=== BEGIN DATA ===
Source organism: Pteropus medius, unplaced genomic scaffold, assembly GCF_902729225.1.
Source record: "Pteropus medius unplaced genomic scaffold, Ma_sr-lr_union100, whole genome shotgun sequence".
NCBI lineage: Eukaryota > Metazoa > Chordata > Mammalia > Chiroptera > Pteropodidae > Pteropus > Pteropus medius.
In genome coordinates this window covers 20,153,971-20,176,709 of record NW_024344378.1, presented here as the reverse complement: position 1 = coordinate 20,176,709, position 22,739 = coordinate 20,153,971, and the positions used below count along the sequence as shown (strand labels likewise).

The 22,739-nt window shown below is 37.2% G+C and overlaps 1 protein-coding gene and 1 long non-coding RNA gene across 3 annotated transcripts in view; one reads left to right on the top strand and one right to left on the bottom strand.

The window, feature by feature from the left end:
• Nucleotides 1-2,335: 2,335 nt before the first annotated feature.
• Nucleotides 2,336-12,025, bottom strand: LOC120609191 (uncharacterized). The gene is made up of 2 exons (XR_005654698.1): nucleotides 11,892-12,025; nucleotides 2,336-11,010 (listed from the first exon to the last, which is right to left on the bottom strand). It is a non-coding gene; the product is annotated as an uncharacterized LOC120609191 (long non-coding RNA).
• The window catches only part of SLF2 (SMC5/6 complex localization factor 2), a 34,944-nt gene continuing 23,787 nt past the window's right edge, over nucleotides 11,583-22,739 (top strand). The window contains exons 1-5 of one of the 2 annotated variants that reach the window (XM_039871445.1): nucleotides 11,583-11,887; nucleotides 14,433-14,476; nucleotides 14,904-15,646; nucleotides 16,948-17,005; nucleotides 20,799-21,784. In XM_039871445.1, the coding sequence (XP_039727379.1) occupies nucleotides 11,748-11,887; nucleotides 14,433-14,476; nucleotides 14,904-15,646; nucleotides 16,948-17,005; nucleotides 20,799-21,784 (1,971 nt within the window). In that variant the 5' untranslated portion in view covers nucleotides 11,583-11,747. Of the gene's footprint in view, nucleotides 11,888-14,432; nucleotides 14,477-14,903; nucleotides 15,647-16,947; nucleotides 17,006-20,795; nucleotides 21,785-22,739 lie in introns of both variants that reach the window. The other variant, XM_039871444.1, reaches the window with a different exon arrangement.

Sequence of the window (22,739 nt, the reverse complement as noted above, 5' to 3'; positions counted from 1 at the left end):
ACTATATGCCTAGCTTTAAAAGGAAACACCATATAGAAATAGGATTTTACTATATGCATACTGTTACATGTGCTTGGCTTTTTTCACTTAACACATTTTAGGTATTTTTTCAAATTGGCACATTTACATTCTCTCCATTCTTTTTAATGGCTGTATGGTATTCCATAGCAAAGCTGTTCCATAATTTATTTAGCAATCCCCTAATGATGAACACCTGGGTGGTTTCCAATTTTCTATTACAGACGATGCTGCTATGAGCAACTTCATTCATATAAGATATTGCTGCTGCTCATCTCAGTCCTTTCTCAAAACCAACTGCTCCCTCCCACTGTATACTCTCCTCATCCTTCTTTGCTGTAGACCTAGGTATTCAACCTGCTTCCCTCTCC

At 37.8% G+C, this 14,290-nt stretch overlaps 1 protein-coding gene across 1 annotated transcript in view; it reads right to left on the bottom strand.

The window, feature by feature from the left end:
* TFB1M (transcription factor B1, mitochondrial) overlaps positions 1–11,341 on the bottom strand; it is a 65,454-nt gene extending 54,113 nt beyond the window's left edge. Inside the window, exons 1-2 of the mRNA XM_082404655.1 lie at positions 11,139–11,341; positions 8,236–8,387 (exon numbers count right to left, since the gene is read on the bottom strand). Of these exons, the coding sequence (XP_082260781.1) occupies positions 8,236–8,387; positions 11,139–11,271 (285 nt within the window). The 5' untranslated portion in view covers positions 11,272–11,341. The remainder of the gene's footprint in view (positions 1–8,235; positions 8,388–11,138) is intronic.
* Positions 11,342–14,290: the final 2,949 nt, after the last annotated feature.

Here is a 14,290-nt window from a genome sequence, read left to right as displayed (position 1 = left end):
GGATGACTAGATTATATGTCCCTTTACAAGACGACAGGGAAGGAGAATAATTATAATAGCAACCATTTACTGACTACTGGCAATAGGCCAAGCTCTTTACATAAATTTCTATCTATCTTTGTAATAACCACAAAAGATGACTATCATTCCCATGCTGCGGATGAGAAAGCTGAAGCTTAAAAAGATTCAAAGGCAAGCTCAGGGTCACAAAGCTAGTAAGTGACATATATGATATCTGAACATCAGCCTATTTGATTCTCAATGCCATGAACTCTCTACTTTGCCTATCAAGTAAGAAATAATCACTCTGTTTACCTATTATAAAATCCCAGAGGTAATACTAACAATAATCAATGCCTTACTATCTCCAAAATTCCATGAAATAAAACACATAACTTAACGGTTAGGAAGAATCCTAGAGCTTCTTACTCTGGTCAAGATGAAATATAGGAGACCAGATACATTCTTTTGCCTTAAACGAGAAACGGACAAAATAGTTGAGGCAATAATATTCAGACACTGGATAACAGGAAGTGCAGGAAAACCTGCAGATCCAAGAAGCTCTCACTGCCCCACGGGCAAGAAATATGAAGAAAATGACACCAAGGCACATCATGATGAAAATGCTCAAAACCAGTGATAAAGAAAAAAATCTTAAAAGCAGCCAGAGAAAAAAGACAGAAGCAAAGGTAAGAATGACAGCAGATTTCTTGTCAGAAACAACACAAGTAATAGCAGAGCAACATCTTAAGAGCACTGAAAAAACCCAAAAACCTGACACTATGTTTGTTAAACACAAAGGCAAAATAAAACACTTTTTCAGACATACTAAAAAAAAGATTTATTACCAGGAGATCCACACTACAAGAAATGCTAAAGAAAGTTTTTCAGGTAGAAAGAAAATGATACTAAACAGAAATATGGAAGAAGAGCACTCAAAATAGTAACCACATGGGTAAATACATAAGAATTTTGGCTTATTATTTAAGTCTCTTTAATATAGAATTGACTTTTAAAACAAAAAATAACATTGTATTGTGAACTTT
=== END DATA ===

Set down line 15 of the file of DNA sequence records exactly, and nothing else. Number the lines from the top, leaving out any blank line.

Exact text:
* Positions 11,342–14,290: the final 2,949 nt, after the last annotated feature.